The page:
|Bueller, Bueller... Bueller. Has anyone seen Ferris Bueller?|
He's out playing hookie.
When I was a kid, playing hookie involved faking sick (looking pale, sticking a thermometer under a lamp, coughing, sniffling, sneezing, and other NyQuil symptoms) in order to convince my mother to stay home, make me grilled cheese sandwiches and chicken noodle soup, and let me watch Wonder Woman re-runs all day.
|Ahh, the late 70's and early 80's -|
a time when we were just happy to have a female superhero.
Nowadays, playing hookie is different. At other adult jobs, the work just waits for your return. As a teacher, that doesn't happen for me. The children will be there at 9 am regardless of whether I am there or not. We don't send them home and tell them to come back when the teacher returns. Being absent from work involves lining up a substitute teacher to cover my class, writing sub plans, and coming back the next day to clean up the mess and hear about how awful my kids were for the sub. It almost isn't worth being out because of all the prep work beforehand and the clean-up afterwards. But, I haven't missed a day of work since November and it's almost March now. It's time for a little break, preferably one that doesn't involve a bone.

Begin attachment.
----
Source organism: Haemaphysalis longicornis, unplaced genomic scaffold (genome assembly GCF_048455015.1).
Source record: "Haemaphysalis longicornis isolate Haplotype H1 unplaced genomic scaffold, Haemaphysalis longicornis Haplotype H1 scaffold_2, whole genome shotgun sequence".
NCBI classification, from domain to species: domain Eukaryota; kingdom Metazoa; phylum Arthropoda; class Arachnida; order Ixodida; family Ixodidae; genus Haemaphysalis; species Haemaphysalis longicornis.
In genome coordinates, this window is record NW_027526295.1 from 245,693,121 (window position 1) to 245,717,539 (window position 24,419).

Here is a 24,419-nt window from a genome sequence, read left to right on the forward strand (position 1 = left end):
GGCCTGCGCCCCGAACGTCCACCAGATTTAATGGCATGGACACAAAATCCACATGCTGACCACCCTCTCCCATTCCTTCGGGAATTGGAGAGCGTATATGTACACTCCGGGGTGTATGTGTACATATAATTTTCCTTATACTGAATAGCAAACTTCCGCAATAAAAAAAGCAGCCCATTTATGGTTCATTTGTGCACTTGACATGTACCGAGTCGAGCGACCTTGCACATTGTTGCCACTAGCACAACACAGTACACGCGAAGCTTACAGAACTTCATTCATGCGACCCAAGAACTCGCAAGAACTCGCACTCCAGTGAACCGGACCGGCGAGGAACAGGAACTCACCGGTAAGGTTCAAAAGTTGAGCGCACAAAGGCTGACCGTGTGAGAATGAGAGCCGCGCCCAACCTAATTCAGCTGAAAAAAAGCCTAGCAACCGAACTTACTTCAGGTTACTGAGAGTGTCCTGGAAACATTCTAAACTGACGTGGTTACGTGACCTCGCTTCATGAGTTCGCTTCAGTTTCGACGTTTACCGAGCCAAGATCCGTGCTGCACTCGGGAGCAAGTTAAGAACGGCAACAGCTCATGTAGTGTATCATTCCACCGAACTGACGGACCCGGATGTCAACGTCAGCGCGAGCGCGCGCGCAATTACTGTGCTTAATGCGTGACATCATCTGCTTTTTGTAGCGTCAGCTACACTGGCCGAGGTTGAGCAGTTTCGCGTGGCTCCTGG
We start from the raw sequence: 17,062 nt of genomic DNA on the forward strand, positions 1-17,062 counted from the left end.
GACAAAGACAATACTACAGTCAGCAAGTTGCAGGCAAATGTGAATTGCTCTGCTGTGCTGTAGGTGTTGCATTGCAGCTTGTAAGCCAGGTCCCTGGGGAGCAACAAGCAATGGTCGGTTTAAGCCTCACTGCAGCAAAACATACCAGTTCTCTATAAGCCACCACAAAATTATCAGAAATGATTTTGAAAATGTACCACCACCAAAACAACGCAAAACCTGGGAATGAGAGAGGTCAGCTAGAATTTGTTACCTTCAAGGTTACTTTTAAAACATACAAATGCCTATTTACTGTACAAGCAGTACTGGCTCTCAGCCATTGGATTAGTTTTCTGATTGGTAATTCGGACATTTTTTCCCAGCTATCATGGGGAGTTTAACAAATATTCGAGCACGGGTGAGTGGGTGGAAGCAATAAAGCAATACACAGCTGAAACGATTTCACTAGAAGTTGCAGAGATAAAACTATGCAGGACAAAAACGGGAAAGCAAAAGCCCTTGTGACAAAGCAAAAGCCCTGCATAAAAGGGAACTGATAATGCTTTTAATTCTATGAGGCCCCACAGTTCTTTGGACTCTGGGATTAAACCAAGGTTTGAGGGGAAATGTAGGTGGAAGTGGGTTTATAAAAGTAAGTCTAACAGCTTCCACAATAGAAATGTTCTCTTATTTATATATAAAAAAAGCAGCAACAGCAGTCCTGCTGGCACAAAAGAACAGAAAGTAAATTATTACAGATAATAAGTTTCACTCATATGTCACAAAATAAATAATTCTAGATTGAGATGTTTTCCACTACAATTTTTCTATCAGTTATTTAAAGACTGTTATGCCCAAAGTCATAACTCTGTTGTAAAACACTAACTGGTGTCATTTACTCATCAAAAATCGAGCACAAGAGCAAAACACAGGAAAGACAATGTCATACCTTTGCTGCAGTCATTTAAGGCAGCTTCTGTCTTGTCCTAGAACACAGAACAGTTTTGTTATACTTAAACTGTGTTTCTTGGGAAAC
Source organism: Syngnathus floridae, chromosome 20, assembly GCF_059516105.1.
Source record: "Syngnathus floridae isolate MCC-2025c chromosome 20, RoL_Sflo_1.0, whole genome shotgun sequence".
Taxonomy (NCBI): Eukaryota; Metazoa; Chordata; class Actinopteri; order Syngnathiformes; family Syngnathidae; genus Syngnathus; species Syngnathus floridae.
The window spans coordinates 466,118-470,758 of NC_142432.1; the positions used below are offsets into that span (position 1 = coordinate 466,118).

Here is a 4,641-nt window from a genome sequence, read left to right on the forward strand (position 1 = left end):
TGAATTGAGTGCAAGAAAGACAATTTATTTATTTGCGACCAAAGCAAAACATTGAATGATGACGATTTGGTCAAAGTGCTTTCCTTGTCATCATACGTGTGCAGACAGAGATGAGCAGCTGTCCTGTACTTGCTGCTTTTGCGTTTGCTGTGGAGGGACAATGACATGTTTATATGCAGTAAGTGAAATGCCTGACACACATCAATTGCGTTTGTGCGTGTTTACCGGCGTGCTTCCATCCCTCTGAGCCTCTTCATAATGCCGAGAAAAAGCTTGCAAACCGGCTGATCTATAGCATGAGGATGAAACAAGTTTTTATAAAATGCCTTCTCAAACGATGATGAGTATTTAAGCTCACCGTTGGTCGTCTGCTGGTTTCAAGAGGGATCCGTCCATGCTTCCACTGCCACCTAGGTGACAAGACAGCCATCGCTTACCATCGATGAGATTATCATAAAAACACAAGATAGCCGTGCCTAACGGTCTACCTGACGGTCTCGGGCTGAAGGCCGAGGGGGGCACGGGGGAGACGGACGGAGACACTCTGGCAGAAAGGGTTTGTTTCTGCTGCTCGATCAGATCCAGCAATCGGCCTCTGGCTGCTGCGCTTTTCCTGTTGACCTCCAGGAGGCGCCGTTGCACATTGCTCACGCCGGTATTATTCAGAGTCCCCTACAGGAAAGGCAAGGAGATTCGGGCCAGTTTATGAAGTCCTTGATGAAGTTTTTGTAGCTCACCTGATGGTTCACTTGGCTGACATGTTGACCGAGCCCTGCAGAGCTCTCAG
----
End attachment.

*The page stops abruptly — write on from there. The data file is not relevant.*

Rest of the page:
I almost never take off work. I haven't missed a day of work this year where I didn't have a fever of 102 degrees Fahrenheit or a broken bone. I broke my ankle at 11am and worked the rest of the day before seeking medical attention. Hey, the bone wasn't poking out so I figured I was good. I got the flu and suppressed the fever with drugs just to come into work and give the kids a math benchmark.
Picture it: You have to picture it because clip art of a sick teacher doesn't exist. I looked. The kids working on the test up front. Miss Insert Last Name Here sitting at the back table, reading a test to a child while wrapped in a blanket because she got the shivers from her returning fever. Boy, was that a mistake!
|What a teacher actually thinks about before taking a day off from work|
I have a Stephanie Plum novel by Janet Evanovich to read, six loads of laundry to do (the laundry pile is spreading towards the bedroom door in an attempt to escape), grocery shopping to get done to fill my empty cupboards and fridge, and a mountain of papers to grade.
Is it really a day off work if you're doing work from home? I don't know, but I'm about to find out.